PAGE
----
JOHN MUSGRAVE, of Saintfield, County Down, born about 1730, whose ancestor, according to family tradition, came to Ireland about 1649 from Cumberland, and settled in Ulster. He died in 1808, leaving a son,
DR SAMUEL MUSGRAVE, of Lisburn, County Antrim.
Sir James Musgrave lived at Drumglass House, Belfast; was a Justice of the Peace; Deputy Lieutenant of Donegal and Belfast; Chairman, Belfast Harbour Committee, 1887-1903.
The Musgraves were very successful businessmen: James became the moving spirit behind a firm of iron-founders and engineers.
The Musgrave family may be said to have begun their connection with Belfast at the beginning of the Victorian era. The River Lagan was their natal stream.
James Musgrave's father, Samuel Musgrave, was a general practitioner, who began there in 1799. Dr Musgrave was about twenty when he started his practice.
His wife was Mary Riddel, a daughter of William Riddel, founder of Riddel & Company, Donegall Place and Fountain Street, Belfast.
The Musgrave firm was an off-shoot of the Riddel establishment.
The Musgrave family consisted of a dozen children.When Dr Musgrave died at Lisburn ages 66 in 1834, the family soon removed to Belfast and lived in Upper Arthur Street.
By 1852, they were living at 1 Donegall Square South; and, after this period of residency, they moved again to Drumglass House, Malone Road, which they built ca 1855.
As young men, the brothers Robert and John Riddel were in partnership with their uncle, John Riddel, at 54 High Street in Belfast.
With their brother James they founded the firm Musgrave Brothers and opened the establishment on the 30th May 1843 (which later became Richard Patterson’s of 59 High Street).
Here the ironmongery trade was carried on successfully until expansion of business brought the manufacturing lines and, from 1860 onwards, this branch was conducted at the Ann Street Ironworks until a limited company was formed.
John and James Musgrave were the principals, Robert having died in 1867.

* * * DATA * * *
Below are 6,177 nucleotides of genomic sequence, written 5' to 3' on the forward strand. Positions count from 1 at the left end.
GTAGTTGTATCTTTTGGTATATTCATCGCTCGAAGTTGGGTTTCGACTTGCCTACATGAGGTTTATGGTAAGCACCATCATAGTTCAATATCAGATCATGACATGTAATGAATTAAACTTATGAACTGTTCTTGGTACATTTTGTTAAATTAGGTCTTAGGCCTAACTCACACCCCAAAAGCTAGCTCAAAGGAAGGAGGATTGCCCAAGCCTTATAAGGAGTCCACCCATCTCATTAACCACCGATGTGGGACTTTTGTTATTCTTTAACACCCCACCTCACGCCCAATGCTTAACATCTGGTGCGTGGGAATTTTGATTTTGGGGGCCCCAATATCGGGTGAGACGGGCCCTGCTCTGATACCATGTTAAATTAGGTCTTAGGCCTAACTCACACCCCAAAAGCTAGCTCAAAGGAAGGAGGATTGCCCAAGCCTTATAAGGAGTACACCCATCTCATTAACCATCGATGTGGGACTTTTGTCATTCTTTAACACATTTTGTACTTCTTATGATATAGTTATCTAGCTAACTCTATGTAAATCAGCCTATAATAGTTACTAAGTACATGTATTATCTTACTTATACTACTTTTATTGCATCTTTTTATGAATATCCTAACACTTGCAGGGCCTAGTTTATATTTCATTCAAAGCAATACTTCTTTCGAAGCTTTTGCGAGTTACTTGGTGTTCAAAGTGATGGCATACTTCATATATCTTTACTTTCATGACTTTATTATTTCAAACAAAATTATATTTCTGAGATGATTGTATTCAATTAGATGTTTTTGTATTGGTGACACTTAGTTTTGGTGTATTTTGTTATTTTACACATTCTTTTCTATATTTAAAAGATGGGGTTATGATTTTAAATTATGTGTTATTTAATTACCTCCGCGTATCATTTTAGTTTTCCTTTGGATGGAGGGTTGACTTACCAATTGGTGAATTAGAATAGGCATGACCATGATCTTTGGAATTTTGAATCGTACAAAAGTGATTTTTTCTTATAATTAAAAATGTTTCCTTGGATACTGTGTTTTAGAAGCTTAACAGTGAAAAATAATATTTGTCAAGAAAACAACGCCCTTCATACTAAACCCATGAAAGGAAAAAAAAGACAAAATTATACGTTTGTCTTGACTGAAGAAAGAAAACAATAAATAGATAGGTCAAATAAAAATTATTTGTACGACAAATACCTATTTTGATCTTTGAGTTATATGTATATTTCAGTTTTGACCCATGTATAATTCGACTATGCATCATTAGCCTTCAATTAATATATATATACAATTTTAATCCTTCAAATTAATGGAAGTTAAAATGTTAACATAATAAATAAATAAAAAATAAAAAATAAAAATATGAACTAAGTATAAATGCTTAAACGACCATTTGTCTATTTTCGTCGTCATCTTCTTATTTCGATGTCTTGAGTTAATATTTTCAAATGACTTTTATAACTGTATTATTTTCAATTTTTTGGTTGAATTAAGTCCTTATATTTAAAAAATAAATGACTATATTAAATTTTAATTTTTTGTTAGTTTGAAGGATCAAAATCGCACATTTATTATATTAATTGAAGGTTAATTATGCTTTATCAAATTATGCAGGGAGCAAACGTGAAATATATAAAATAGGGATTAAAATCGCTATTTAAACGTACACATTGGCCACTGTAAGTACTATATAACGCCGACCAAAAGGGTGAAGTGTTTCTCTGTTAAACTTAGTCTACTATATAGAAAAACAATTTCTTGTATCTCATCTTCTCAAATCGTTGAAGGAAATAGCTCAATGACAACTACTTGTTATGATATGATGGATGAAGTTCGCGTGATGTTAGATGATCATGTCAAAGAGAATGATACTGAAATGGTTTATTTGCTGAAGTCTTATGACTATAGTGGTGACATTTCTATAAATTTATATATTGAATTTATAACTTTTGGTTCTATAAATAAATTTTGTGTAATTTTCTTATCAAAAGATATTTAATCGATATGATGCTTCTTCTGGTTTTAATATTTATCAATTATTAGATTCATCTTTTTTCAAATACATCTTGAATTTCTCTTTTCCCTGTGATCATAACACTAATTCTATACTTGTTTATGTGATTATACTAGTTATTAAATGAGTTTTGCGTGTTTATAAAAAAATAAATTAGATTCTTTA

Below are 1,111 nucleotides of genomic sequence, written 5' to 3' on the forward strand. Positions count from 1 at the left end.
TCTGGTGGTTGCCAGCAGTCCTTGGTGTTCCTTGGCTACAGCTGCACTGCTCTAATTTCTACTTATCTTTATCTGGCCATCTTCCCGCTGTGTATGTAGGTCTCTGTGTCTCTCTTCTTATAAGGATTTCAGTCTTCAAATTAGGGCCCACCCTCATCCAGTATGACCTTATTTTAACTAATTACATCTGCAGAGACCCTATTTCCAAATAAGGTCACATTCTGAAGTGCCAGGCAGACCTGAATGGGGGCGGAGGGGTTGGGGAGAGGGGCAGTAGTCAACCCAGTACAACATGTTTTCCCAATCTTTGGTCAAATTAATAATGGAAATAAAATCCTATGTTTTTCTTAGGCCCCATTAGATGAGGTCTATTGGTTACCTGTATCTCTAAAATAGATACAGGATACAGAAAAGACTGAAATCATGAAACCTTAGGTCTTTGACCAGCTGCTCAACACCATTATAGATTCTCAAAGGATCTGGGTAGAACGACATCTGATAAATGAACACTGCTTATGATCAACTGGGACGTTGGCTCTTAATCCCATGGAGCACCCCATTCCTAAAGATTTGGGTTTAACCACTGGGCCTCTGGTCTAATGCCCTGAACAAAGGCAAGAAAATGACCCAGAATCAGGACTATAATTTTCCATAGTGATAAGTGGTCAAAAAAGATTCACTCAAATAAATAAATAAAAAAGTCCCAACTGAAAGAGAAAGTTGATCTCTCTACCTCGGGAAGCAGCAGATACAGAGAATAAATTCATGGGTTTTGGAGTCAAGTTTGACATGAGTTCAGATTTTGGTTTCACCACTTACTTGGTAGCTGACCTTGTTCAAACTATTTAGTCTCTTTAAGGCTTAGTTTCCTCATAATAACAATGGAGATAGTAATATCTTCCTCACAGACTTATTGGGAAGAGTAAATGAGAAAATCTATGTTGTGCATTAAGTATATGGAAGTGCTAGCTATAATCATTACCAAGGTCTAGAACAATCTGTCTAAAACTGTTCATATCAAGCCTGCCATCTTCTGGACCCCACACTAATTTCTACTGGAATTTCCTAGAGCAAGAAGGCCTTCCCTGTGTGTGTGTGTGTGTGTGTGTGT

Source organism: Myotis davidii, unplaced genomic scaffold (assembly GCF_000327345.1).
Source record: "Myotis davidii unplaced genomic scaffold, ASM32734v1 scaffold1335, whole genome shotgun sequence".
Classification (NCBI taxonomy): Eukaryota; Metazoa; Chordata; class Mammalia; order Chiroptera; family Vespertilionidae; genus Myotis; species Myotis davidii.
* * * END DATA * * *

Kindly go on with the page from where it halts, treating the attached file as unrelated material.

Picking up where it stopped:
From this time forward the firm of Musgrave & Company Ltd created what was a new industry which attained world-wide fame with the manufacture of stoves, heating apparatus, stable fittings and high-class ironwork.
John R Musgrave was the chairman and director, and represented his brothers' interests in the company. The expanding business now removed to new works at Mountpottinger.
About 1854, the other brothers, Henry and Edgar Musgrave, started the wholesale tea and sugar business.
The Musgrave family were benefactors of the city of Belfast and its institutions: Sir James, when he retired, devoted a large part of his energy and abilities to developing the Port of Belfast, the possibilities of which he foresaw, the great scheme which he devised and which he lived to see completed.
His name is forever linked with the Musgrave Channel which he did so much to further from the time he was elected chairman of the Harbour Board in 1897 until a year before his death in 1904.
In recognition of these services the dignity of baronetcy was bestowed upon him.
He also proved himself a firm friend of Queen's College (now University), where he founded the chair of Pathology which bears his name.
Like his brother James, Henry gave many benefactions to the City. When the estate at Carrick, County Donegal, was acquired a similar bold policy was adopted. The Musgraves owned 23,673 acres in County Donegal.
The Musgraves' old-fashioned courtesy and graciousness of manner, combined with a distinctive style of dress, gave the impression that evoked a link with the early Victorian period.
Their unbounded generosity to charitable, educational and other worthy institutions will secure for them an imperishable memory.
It is believed that the grounds extended to ten acres.
This small park fulfils a need in a built-up part of Belfast and is laid out with grass, bedding and a children’s play area. The land was a gift in the will of the then owner of the house at Drumglass, Henry Musgrave.
He lived in Drumglass House, one of the most prestigious houses in the Malone Road area. Musgrave died on 2 January 1922, leaving six acres of his property to the city to be used as a public park or children's playground.
The park was initially named Drumglass Playcentre and it was opened to the public on 9 September 1924 by the Lady Mayoress of Belfast, Lady Turner.
The house and site's remaining grounds now form part of Victoria College Girls' School.
Drumglass Park contains a private gate lodge, located near the Lisburn Road entrance to the park.
It served as the original lodge for Drumglass House and was built in the Queen Anne Revival style around 1882.
First published in September, 2010.